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Adolescent Vaccination

Preteens and teens can be at risk for potentially serious diseases. A check-up is a good time to talk with patients and their parents about health issues and diseases that may affect preteens and teens.1

Understanding adolescent vaccination rates

Understanding your adolescent vaccination rates is the first step toward making practice improvements. Before you can create a plan for improving vaccination rates in your practice, it’s important to understand how you are performing at a practice level. By leveraging the Quality Improvement Calculator (QIC) in OP, you can better understand vaccination rates and performance. Understanding the data can help empower you to create an improvement plan.

Improving

vaccination rates

Take action to improve your practice’s vaccination rates:

  • Review local, state, and national vaccine coverage rates.
    • Certain national vaccination rates are provided on this page for your easy reference.
  • Take note of how your practice’s vaccination rates compare. Remember, you can review your vaccination rates by leveraging the QIC in OP.
  • Share this information with your office staff and colleagues.
  • Identify ways to improve vaccination rates within your practice.
    • You can use OP’s proprietary VacLogic algorithm to automate vaccine forecasting, making it easy to recall patients that are due, overdue, and will become due for a vaccination so they can be scheduled for a visit.
    • The DAR (Demographic Analysis Recall) reporting in OP allows you to send e-mails and calls right from the DAR to effectively manage your active patient list, keeping them up to date and on schedule for all of their vaccines.
  • Collaborate with other practices to learn how they were successful in efforts to improve vaccination rates among adolescents.
Unbranded; Artbank; CFAR; vaccine photoshoot; July 2010; OnRequest Images; Patient Education; doctor's office; teen;

Certain national averages for childhood and adolescent vaccination:

Influenza (2015–16 season)2:

  • 5–12 years old: 61.8%
  • 13–17 years old: 46.8%

Meningococcal3: 80.8% (2015)*

Tdap3: 87.1% (2015)*

Remember: You can use the QIC (Quality Improvement Calculator) in OP to find out how vaccination rates at your practice compare to the national averages.

In addition to the national rates, you can also use the interactive maps, trend lines, bar charts, and data tables within the CDC’s Teen VaxView to view regional, state, and selected local area adolescent vaccination coverage.

*13-15 years of age ≥ 1 dose

Act now

Check vaccination status at every patient interaction. The likelihood of seeing your adolescent patients in your office for a well visit decreases as they get older4. That said, there are opportunities to ensure your preteen and teen patients are up to date with vaccinations, including back-to-school check-ups, sports physicals, new patient evaluations, urgent and acute care, and follow-up visits. Use these opportunities to teach patients and their parents about the importance of staying up to date on their vaccinations.

Consider ways to help patients better understand your recommendations.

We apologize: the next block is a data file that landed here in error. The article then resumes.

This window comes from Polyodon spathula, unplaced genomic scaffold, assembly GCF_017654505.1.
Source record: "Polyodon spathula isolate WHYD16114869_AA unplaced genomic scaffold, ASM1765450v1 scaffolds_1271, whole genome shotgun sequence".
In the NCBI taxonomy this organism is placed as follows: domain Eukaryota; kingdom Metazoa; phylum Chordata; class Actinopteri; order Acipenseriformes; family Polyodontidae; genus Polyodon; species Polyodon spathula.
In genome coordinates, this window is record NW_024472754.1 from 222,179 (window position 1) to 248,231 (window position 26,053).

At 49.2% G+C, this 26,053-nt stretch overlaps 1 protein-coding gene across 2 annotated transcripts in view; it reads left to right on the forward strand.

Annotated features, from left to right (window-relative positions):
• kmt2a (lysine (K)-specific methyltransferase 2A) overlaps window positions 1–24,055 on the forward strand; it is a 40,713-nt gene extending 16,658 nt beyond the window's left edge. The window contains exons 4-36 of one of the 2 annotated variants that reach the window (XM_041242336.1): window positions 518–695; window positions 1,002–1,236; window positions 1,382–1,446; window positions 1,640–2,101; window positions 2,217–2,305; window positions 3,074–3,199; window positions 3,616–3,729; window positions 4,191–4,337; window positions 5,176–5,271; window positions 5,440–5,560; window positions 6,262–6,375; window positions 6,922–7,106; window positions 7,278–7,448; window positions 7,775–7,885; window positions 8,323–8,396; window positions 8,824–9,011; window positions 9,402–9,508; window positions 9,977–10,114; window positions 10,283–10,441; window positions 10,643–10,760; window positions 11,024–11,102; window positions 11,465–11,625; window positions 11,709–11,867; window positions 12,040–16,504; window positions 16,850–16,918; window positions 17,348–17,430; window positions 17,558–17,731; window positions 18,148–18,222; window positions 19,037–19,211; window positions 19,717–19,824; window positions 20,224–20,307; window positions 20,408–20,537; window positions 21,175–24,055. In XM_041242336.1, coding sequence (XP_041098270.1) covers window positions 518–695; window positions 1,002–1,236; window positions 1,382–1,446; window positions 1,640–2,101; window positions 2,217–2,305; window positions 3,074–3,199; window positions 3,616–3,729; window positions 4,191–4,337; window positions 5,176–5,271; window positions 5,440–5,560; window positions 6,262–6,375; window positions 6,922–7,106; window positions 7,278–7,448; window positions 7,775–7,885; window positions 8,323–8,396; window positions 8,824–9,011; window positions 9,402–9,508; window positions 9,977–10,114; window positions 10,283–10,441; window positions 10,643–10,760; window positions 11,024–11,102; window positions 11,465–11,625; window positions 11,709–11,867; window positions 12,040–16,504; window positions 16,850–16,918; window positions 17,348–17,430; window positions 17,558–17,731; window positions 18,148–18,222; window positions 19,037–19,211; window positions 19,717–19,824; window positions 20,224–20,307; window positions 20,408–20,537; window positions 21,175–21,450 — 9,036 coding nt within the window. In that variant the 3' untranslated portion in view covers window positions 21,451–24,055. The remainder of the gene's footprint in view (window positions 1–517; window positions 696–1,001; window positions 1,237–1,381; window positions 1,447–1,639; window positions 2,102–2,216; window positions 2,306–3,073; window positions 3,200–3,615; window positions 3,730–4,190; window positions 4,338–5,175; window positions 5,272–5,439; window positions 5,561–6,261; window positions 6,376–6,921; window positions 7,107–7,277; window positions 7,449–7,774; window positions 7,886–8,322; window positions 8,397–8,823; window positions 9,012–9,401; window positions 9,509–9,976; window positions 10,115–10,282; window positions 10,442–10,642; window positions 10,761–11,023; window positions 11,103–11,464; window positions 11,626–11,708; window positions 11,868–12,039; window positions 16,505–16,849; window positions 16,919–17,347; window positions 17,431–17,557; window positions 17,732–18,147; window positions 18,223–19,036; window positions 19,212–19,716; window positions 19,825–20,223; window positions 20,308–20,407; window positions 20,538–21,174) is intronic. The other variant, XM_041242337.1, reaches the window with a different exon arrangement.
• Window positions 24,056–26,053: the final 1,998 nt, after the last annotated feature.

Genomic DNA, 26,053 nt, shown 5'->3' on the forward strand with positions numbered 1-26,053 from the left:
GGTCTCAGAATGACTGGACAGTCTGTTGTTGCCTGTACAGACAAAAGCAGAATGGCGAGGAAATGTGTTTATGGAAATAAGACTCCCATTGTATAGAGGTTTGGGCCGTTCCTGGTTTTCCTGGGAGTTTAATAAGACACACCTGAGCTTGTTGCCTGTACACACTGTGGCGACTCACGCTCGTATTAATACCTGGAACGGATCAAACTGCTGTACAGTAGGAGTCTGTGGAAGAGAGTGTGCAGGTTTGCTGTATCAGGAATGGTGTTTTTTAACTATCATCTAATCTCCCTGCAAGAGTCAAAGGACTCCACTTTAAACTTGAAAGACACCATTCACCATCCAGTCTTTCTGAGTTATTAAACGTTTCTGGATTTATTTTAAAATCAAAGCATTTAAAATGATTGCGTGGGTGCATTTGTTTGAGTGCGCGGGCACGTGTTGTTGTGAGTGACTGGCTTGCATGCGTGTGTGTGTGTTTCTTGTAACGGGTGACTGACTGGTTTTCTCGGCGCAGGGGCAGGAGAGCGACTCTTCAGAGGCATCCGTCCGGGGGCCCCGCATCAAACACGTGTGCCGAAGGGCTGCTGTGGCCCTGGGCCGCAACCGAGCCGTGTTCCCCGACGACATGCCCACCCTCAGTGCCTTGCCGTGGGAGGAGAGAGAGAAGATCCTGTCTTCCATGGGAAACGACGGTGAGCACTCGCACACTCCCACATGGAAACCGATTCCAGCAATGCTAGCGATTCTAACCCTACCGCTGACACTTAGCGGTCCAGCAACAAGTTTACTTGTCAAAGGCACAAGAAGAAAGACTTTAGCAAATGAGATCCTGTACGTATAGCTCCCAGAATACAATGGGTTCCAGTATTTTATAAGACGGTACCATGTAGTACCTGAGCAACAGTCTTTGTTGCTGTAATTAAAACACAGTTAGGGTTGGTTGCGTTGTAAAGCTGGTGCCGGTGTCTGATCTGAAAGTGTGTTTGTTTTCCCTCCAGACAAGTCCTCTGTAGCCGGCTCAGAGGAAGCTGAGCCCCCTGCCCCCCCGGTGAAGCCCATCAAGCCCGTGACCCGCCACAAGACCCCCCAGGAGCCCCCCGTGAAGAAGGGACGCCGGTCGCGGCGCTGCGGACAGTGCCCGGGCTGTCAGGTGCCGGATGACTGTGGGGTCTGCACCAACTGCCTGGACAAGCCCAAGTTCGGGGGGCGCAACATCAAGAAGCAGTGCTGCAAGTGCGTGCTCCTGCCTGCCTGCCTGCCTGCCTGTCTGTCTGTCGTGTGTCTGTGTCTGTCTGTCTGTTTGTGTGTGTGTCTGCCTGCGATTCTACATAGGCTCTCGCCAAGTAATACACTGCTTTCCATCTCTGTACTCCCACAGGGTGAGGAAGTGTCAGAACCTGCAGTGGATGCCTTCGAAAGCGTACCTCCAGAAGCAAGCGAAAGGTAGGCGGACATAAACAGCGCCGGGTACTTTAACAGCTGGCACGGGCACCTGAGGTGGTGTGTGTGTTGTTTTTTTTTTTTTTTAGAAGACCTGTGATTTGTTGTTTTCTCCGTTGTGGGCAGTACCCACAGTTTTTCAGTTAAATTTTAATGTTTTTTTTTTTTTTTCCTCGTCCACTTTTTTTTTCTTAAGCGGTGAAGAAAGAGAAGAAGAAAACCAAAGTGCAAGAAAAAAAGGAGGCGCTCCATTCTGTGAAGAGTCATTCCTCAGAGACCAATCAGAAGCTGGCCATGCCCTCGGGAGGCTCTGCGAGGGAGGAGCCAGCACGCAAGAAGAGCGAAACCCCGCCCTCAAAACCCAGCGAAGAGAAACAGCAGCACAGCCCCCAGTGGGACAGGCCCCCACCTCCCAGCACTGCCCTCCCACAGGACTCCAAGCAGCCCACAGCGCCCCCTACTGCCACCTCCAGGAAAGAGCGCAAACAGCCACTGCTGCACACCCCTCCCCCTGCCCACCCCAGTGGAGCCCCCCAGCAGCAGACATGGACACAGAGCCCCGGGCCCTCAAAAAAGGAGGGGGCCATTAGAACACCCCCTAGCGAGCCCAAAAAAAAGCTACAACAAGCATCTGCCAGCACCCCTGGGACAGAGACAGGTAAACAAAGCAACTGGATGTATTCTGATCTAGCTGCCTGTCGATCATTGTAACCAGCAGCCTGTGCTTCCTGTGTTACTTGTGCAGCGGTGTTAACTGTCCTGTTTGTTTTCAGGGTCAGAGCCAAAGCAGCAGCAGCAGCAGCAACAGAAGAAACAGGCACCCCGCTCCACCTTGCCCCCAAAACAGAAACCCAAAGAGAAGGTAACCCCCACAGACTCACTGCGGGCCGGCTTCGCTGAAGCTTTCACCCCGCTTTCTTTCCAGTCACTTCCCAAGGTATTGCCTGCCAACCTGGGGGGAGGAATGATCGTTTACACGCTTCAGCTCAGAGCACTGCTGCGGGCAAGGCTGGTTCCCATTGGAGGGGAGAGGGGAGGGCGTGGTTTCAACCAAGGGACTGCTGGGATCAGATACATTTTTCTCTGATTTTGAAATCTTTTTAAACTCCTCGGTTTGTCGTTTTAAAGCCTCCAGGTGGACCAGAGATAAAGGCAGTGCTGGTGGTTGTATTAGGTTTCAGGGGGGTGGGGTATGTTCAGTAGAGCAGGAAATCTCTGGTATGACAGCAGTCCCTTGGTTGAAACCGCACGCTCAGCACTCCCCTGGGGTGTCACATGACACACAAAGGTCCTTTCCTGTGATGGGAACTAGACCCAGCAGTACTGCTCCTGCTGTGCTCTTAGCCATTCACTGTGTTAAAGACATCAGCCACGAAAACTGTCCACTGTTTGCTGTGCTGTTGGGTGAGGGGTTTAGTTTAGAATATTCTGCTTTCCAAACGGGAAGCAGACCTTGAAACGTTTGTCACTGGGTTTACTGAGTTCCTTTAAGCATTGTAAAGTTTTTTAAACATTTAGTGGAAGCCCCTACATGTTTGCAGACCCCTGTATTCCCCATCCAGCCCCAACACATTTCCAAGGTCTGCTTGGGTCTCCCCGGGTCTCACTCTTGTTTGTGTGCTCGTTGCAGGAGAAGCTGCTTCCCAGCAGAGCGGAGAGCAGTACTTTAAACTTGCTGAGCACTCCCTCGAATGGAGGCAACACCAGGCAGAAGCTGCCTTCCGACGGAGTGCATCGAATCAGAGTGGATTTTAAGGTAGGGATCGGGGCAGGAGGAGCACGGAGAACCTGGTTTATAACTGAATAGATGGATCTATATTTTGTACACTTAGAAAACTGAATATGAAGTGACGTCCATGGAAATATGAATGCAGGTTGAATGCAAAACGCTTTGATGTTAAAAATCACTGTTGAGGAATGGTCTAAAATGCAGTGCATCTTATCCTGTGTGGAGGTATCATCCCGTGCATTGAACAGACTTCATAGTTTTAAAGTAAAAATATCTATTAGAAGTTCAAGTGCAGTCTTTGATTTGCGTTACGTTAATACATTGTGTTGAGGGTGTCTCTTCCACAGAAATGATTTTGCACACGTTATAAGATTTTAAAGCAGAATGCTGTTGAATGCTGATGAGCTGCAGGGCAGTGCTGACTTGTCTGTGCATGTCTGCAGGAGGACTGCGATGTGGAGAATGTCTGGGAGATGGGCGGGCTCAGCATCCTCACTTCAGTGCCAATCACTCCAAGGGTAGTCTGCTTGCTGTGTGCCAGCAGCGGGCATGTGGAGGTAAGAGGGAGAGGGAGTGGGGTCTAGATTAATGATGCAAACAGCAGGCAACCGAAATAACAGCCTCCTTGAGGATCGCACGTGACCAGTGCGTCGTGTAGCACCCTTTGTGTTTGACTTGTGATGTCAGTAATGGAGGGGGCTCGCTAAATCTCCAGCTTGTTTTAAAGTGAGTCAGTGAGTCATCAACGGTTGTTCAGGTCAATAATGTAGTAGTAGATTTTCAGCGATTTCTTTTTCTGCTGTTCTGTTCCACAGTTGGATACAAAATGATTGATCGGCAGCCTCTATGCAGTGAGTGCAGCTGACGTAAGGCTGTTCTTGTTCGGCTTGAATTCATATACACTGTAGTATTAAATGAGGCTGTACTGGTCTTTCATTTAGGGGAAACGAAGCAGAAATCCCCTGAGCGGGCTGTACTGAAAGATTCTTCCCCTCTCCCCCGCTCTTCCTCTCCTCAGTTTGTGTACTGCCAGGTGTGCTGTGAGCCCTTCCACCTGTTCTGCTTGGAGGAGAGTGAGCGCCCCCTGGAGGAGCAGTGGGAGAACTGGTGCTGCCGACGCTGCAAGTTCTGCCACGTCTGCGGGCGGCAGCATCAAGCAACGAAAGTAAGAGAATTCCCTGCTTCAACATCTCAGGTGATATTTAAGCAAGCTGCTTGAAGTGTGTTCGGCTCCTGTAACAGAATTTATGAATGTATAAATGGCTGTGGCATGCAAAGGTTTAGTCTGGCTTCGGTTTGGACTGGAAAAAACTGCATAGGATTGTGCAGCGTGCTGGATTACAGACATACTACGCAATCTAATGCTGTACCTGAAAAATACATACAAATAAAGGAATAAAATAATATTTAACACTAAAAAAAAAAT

• Explain their personal risk
  • Discuss the potential complications or consequences of getting a vaccine-preventable disease
  • Share a professional experience
  • Share the efficacy and safety profile of the vaccine
  • Let them know you recommend they receive the vaccine today

Staff education is also important and creates a positive culture and team-based approach for vaccinating. Setting goals and measuring success on an ongoing basis is a great way to make gradual improvements and hold your practice accountable.

Remember, OP offers tools that can also help you improve vaccination rates in your practice:

  • QIC (Quality Improvement Calculator) gives you the ability to rev iew vaccination rates at your practice.
  • The VacLogic algorithm enables you to automate vaccine forecasting, making it easy to recall patients that are due, overdue, and will become due for a vaccination so they can be scheduled for a visit.
  • DAR (Demographic Analysis Recall) allows you to identify key areas for improvement and then act on it by sending recall texts, e-mails, and calls to effectively manage your active patient list, keeping them up to date and on schedule for all of their vaccines.
  • PMX (Patient Message eXchange) and Patient Portal allow you to proactively reach out to patients and parents to make appointments.
References:
1.Centers for Disease Control and Prevention (CDC). Teen VaxView for Health Care Professionals.https://www.cdc.gov/vaccines/imzmanagers/coverage/teenvaxview/groups/hcp.html. Last updated August 24, 2017. Accessed October 13, 2017. 2.Centers for Disease Control and Prevention.  Flu vaccination coverage, United States, 2015-16 influenza season. https://www.cdc.gov/flu/fluvaxview/coverage-1516estimates.htm. Public September 29, 22016. Accessed June 8, 2017. 3. Reagan-Steiner S, Yankey D, Jeyarajah J, et al. National, regional, state, and selected local area vaccination coverage among adolescents aged 13-17 years – United States, 2015. MMWR Morb Mortal Wkly Rep 2016; 65:850-858. 4. Data available on request from Merck Professional Services-DAP, WP 1-27, PO Box 4, West Point, PA 19486-0004.

Copyright © 2017 Merck Sharp & Dohme Corp., a subsidiary of Merck & Co., Inc. All rights reserved.

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